– For patients with a high index of suspicion, such as those with features suggestive of CS, do two first-line tests.
– To optimize sensitivity, should use the upper limit of the reference range for UFC and salivary cortisol and a serum cortisol concentration <1.8 mcg/dL (50 nmol/L) after dexamethasone as the cutoffs for a normal response.
– If UFC is chosen as the initial screening test, the result should be unequivocally increased (threefold above the upper limit of normal for the assay) or the diagnosis of CS is uncertain and other tests should be performed.
– Some centers use the longer low-dose DST (2 mg/day for 48 hours) as an initial test.
– UFC and late-night salivary cortisol measurements are each obtained at least twice because the hypercortisolism in CS may be variable. Two measurements must be abnormal for the test to be considered abnormal; for patients with mild or fluctuating disease, this may require collecting a number of salivary cortisols or UFCs over weeks.

Normal results — If initial testing is normal in an individual with a low index of suspicion for Cushing syndrome, it is unlikely that the patient has CS unless it is extremely mild or cyclic. No additional evaluation is necessary unless symptoms progress or cyclic CS is suspected. In this case, patient should be referred to an endocrinologist for repeat testing and further evaluation.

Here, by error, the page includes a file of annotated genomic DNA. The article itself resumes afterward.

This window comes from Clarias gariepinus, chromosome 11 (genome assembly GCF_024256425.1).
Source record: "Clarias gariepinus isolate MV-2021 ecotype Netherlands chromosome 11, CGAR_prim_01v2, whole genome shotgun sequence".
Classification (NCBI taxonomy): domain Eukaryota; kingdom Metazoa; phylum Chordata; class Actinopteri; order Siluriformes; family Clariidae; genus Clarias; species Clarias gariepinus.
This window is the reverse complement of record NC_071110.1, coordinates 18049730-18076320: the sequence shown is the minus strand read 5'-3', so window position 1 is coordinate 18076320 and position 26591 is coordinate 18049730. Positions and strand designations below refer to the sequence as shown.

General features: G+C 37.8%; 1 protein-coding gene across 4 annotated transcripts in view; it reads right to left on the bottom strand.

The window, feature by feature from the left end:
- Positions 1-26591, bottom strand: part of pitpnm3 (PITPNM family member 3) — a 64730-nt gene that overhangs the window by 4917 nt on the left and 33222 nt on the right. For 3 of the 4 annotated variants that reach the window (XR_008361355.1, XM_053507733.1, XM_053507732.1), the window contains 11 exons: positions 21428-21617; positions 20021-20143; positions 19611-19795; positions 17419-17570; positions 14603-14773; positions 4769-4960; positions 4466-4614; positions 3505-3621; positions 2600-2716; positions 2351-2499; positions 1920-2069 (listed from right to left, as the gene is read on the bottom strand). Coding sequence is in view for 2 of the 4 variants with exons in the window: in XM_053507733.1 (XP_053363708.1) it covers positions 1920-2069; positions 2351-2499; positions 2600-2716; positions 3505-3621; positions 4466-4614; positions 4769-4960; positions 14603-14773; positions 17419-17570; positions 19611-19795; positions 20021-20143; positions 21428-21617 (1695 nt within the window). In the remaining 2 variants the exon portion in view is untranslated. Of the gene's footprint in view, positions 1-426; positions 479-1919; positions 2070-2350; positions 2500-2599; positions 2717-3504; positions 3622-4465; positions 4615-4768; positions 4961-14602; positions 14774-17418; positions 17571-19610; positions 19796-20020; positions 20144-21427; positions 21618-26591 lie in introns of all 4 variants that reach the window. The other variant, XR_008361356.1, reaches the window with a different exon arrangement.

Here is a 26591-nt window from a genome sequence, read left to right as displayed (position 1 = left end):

On the other hand, if initial testing is normal in someone with a high index of suspicion for Cushing syndrome (clinical features suggestive of CS), patient should be referred to an endocrinologist for additional evaluation to confirm or exclude the diagnosis of Cushing syndrome.

Any abnormal result — In patients with at least one abnormal test result (which could represent true CS or a false positive result), additional evaluation is needed. This includes excluding physiologic hypercortisolism and referral to an endocrinologist. Additional evaluation may include repeating the initial test or other first-line tests.

 

Exclude physiologic hypercortisolism:

Hypercortisolism can occur in several disorders other than Cushing syndrome. When such patients present with clinical features consistent with Cushing syndrome, they may also be referred to as having physiologic hypercortisolism or pseudo-Cushing syndrome. Clinically, patients with these physiologic forms of hypercortisolism seldom have the cutaneous (ie, easy bruising, thinning, and friability) or muscle (ie, proximal muscle atrophy and weakness) signs of Cushing syndrome. However, these conditions/disorders should be excluded when evaluating patients for Cushing syndrome. Examples of conditions associated with physiologic hypercortisolism that may have some clinical features of CS include:

– Pregnancy
– Patients with severe obesity, especially those with visceral obesity or PCOS
– Patients with psychological stress, especially patients with a severe major depressive disorder and melancholic symptoms
– Poorly controlled diabetes mellitus
– Rarely, chronic alcoholism

 

 

(Visited 185 times, 1 visits today)

Other Videos You Might Like:

Comment (163)

LEAVE YOUR COMMENT

Your email address will not be published. Required fields are marked *

This site uses Akismet to reduce spam. Learn how your comment data is processed.